Current government models assume perfect markets and no costs from pollution, skewing views on policies to cut carbon
By Gerard Wynn
One of the main findings of the New Climate Economy report, published on Tuesday, is that an economic fog of flawed models and numbers is stopping decision-makers from seeing that we can cut carbon emissions and boost economic development at the same time.
Seven countries commissioned the report, including Britain, South Korea and Indonesia, with the aim of improving economic decision-making, and especially helping world leaders convening next week for a UN General Assembly meeting on climate change in New York.
The report finds that, in general, the problem of climate change has been misconceived.
The debate, to date, has often been that we must try to avoid climate change, which will lead to higher sea level rise, mass extinction of species and more frequent deadly heat waves, but also beware of higher costs of climate action, such as replacing coal with more expensive solar power.
The New Climate Economy (NCE) report argues a different view.
The present day is pivotal, it says, because we are about to invest colossal sums in infrastructure, over the next 15 years, as urbanisation continues apace and emerging economies drag themselves out of poverty.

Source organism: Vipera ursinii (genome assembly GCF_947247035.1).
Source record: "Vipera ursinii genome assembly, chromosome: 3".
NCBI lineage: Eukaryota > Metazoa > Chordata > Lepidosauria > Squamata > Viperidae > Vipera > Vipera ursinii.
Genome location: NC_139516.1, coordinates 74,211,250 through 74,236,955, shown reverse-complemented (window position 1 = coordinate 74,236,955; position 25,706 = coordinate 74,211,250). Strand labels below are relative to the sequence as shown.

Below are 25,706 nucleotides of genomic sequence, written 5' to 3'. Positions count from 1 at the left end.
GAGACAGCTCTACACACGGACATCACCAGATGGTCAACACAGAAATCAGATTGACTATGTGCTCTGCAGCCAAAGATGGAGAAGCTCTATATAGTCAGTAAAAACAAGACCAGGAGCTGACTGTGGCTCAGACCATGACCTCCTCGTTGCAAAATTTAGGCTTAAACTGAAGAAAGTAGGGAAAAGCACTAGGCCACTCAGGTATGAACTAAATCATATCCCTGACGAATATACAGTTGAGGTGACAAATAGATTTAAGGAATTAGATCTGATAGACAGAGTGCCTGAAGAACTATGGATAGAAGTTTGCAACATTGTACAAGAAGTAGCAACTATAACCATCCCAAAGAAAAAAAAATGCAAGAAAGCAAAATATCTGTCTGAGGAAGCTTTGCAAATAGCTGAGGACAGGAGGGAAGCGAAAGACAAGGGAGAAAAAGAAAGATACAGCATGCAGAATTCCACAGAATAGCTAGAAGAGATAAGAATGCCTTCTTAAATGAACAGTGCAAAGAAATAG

We can choose between continuing to invest in the economic model of the present and the last decade, or a low-carbon, climate-resilient alternative.
The report finds many flaws in the present approach, including a failure to recover pre-financial crisis growth as productivity gains have sagged; growing inequality; and government and market failures.
Regarding investment, it finds that the two approaches cost about the same, once you factor in the lower lifetime operational costs of low carbon energy which offsets a higher capital cost; greater productivity of low-carbon technologies; lower grid costs from avoiding large, centralised power plants; and better balance of payments and improved security of supply from lower fossil fuel imports.
The present debate about cost misses the point, if the overall difference is too close to call. The question instead becomes what kind of quality of life, climate and air people want for the rest of this century and beyond.
On these criteria, the low-carbon model wins hands down: more efficient, low-carbon infrastructure will improve air quality and reduce deaths from lung and heart disease; cut the cost of services in more compact, mixed-use cities; protect forests and green spaces; and reduce emissions of greenhouse gases, and so avoid climate change which threatens to undo the gains of economic growth.
The obvious and perhaps most interesting question is, if it is so simple, why is the world not already on such a path?
The new report presents some interesting case studies for why the world remains on its present course. These include: flaws in the default economic tools used by finance ministries; and the political difficulty of embracing change.
In its chapter on economics, the report shows failures in the conventional economic models which finance ministers use to choose investments, plot growth and balance budgets.
The models are tuned to assume we live in a world of perfect markets. For example, they assume that there is no waste as a result of subsidies which make energy cheaper to consume; no costs from sprawling cities which make transport and city services more expensive and pollute the air; and, in some cases, no climate impacts from greenhouse gas emissions.